Scientists from the University of Aberdeen, Japan and New Zealand have successfully photographed the deepest fish in the southern hemisphere at 7561 metres deep in the Kermadec Trench, just north east of New Zealand.
This discovery was made on the sixth expedition of the HADEEP project, a joint project between the University of Aberdeen’s Oceanlab and the University of Tokyo’s Ocean Research Institute.
The expedition was funded by the Nippon Foundation and supported by New Zealand’s National Institute of Water and Atmospheric research institute (NIWA)
Using an ultra deep free-falling camera system deployed from the NIWA research vessel Kaharoa, the team found a group of up to twelve snailfish called Notoliparis kermadecensis.
These images are strikingly similar to deepest fish ever caught on film (another snailfish: Pseudoliparis amblystomopsis) at 7700m in the Japan Trench in 2008 by the same team. However, these fish are not the same species but must share a common ancestry.
These new images raise fascinating questions about the existence of these trench-dwelling fish.
In addition to their uncanny appearance, both species appear to inhabit the same depth ranges, 7000-8000m, but are isolated geographically by thousands of miles.
These fish can only survive at the immense pressure found at these depth and have no apparent means of travelling between the trenches.
Until now the Notoliparis kermadecensis has only been physically caught once in 1952 by the Danish Galathea expedition. In 2007 in was caught on film at a shallower depth of 6900m by the HADEEP team but in very low numbers.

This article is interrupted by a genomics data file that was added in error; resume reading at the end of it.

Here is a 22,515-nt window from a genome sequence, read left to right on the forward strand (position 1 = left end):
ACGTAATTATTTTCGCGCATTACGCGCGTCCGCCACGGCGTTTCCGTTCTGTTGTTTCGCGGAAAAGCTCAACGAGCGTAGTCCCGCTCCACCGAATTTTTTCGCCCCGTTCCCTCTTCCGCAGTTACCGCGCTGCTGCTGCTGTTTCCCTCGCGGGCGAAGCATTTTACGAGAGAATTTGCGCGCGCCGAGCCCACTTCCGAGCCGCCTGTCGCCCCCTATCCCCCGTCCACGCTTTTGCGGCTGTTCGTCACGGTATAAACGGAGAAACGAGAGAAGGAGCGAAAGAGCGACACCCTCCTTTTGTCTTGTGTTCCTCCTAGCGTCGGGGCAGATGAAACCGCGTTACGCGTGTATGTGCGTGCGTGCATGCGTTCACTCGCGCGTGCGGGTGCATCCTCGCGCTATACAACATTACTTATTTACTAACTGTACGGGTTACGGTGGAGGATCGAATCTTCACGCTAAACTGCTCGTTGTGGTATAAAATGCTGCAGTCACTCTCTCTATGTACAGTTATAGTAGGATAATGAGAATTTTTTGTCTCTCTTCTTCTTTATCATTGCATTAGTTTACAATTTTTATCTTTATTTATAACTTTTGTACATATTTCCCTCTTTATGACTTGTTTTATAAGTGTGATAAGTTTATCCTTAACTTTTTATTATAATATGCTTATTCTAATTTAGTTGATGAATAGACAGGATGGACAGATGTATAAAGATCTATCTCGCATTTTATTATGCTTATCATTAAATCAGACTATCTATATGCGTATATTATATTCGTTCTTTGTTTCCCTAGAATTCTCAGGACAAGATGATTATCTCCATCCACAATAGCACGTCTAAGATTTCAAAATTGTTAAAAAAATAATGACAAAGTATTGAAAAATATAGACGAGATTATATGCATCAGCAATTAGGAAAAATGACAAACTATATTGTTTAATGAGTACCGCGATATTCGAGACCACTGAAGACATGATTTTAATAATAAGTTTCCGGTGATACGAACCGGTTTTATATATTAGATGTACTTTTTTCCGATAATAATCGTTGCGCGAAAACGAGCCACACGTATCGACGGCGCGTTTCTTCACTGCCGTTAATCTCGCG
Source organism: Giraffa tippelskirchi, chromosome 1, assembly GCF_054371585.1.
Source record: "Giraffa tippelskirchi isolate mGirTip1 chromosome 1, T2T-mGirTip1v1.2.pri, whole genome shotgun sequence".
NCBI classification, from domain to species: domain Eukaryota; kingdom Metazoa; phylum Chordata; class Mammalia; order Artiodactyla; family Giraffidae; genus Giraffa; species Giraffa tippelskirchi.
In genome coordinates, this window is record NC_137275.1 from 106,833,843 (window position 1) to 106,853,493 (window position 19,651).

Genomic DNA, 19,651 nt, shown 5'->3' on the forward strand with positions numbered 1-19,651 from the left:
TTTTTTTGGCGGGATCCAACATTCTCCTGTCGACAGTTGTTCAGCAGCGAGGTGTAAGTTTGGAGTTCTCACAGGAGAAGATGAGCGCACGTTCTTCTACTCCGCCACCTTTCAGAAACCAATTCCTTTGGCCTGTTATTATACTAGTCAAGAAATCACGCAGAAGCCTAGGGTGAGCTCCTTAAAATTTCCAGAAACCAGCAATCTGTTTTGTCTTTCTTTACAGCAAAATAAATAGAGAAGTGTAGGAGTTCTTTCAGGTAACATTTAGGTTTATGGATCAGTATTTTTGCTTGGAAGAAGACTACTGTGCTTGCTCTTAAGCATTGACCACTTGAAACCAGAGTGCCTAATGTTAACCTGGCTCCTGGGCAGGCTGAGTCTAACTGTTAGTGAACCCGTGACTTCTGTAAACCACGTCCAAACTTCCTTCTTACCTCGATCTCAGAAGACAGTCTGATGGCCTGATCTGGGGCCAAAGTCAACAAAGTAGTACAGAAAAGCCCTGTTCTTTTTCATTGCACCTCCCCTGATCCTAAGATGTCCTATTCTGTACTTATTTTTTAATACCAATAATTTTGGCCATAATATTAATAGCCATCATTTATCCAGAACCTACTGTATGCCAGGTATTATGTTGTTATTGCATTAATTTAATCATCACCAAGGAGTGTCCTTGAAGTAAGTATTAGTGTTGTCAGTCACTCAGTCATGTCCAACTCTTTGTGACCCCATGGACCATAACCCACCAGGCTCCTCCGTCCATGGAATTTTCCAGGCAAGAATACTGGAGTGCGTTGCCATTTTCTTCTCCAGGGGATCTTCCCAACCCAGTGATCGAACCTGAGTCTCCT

These results will contribute further to the understanding of life in the deepest places on Earth.
Voyage leader, Dr Alan Jamieson from the University of Aberdeen, said: “It’s fascinating to find these large aggregations of fish which are so similar yet incredibly isolated from one another. Why these delicate fish have chosen to inhabit such immense depths is still a mystery.”
Dr. Toyonobu Fujii, from the University of Aberdeen, said: “Historically, fish inhabiting these deep ocean trenches have always been thought to exist in incredibly low numbers, it appears that is not the case.”
Dr. Ashley Rowden from the New Zealand’s National Institute of Water and Atmospheric research institute added: “These new findings from the deepest areas of the New Zealand seafloor will contribute greatly to our understanding of biodiversity in the region.”
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